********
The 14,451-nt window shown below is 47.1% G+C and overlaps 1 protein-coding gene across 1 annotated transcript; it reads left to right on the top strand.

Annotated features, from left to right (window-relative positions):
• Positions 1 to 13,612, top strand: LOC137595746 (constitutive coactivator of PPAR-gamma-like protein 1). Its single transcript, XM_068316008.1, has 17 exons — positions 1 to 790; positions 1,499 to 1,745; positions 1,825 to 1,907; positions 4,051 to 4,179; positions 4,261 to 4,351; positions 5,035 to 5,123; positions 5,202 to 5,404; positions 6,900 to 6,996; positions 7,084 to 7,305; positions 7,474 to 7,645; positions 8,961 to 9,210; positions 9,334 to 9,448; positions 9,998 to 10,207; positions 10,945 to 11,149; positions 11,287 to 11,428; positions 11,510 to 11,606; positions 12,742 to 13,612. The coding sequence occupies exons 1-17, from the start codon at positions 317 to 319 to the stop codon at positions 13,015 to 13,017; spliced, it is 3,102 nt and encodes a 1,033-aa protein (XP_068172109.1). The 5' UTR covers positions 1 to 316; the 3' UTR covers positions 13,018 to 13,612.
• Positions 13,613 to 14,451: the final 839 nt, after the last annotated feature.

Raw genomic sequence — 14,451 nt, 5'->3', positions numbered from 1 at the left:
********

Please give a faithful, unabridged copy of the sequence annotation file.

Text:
The 14,451-nt window shown below is 47.1% G+C and overlaps 1 protein-coding gene across 1 annotated transcript; it reads left to right on the top strand.

Annotated features, from left to right (window-relative positions):
• Positions 1 to 13,612, top strand: LOC137595746 (constitutive coactivator of PPAR-gamma-like protein 1). Its single transcript, XM_068316008.1, has 17 exons — positions 1 to 790; positions 1,499 to 1,745; positions 1,825 to 1,907; positions 4,051 to 4,179; positions 4,261 to 4,351; positions 5,035 to 5,123; positions 5,202 to 5,404; positions 6,900 to 6,996; positions 7,084 to 7,305; positions 7,474 to 7,645; positions 8,961 to 9,210; positions 9,334 to 9,448; positions 9,998 to 10,207; positions 10,945 to 11,149; positions 11,287 to 11,428; positions 11,510 to 11,606; positions 12,742 to 13,612. The coding sequence occupies exons 1-17, from the start codon at positions 317 to 319 to the stop codon at positions 13,015 to 13,017; spliced, it is 3,102 nt and encodes a 1,033-aa protein (XP_068172109.1). The 5' UTR covers positions 1 to 316; the 3' UTR covers positions 13,018 to 13,612.
• Positions 13,613 to 14,451: the final 839 nt, after the last annotated feature.

Raw genomic sequence — 14,451 nt, 5'->3', positions numbered from 1 at the left: